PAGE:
A record 174.7 million bitcoins changed hands, so to speak, in November, a 50% or so increase from the previous month’s trade volume, according to Bitcoinity.org.
The spike came as Chinese jumped into the digital currency as a way to shift their assets into dollars.
The November trading volume was worth $137 billion.
The yuan has been weakening against the U.S. currency since Donald Trump’s victory in the presidential election on Nov. 8.
Many Chinese evade restrictions on directly buying dollars by taking a detour into bitcoins. This is what they were doing last month.
Chinese can only buy $50,000 worth of foreign currencies a year, but there is no such restriction on bitcoin purchases.
Bitcoin trading first heated up in 2013. The value of a bitcoin has continued to ratchet up since then as investors and individuals alike seek out the digital currency as a sort of insurance, much like Chinese used it last month to insure themselves against the depreciating yuan.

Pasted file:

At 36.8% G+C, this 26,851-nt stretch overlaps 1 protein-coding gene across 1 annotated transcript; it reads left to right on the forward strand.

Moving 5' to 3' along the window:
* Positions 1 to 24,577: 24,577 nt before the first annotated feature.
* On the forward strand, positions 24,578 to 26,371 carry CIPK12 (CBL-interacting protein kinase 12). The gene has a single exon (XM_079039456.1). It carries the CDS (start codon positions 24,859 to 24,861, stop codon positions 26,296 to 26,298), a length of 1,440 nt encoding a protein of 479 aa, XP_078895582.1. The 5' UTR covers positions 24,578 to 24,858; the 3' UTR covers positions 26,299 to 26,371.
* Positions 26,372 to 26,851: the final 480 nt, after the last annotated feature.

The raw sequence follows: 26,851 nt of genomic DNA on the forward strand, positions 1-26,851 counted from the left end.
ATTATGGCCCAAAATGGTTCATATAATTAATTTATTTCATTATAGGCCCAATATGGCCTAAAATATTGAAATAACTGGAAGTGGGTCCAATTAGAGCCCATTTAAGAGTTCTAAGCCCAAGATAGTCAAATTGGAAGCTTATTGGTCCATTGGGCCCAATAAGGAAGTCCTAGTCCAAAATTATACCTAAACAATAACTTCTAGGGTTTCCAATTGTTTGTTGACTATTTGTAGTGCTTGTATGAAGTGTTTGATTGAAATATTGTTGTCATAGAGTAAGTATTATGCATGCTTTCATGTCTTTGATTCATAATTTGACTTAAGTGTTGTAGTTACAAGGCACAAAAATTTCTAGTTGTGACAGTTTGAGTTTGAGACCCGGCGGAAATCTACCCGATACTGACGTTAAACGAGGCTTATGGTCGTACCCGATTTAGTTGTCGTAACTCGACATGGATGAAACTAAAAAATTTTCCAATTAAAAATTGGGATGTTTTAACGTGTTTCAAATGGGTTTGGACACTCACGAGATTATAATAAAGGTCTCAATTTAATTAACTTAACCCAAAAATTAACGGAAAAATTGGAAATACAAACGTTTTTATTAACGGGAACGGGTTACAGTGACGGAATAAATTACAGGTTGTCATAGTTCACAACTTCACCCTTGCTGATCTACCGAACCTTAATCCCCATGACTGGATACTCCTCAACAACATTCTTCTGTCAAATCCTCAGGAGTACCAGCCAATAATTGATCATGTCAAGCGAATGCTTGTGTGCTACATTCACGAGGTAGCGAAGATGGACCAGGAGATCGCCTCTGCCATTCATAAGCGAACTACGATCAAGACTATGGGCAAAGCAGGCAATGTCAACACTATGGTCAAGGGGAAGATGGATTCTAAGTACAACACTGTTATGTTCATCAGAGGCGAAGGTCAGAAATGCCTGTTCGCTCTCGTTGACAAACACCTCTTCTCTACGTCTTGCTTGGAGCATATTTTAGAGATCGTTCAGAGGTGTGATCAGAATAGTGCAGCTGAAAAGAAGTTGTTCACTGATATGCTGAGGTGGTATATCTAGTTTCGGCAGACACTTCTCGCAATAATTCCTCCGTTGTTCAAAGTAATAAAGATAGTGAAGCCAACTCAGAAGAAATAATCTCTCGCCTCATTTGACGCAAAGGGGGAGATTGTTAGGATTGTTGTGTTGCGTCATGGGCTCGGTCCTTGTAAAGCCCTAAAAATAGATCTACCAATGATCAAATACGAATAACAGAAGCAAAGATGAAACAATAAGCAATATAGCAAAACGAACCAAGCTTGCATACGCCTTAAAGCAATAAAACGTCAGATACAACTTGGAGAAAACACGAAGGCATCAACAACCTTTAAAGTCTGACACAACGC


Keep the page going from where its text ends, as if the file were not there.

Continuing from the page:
China’s three bitcoin exchanges together represent some 90% of the global trading volume. The volume sharply rose after the country devalued the yuan in August 2015.
November’s sharp spike in trading volume was also prompted by Americans and Europeans looking for a haven from the tumultuous foreign exchange market right after the U.S. presidential election.
Today, one bitcoin costs around $780, 10% more than before the election.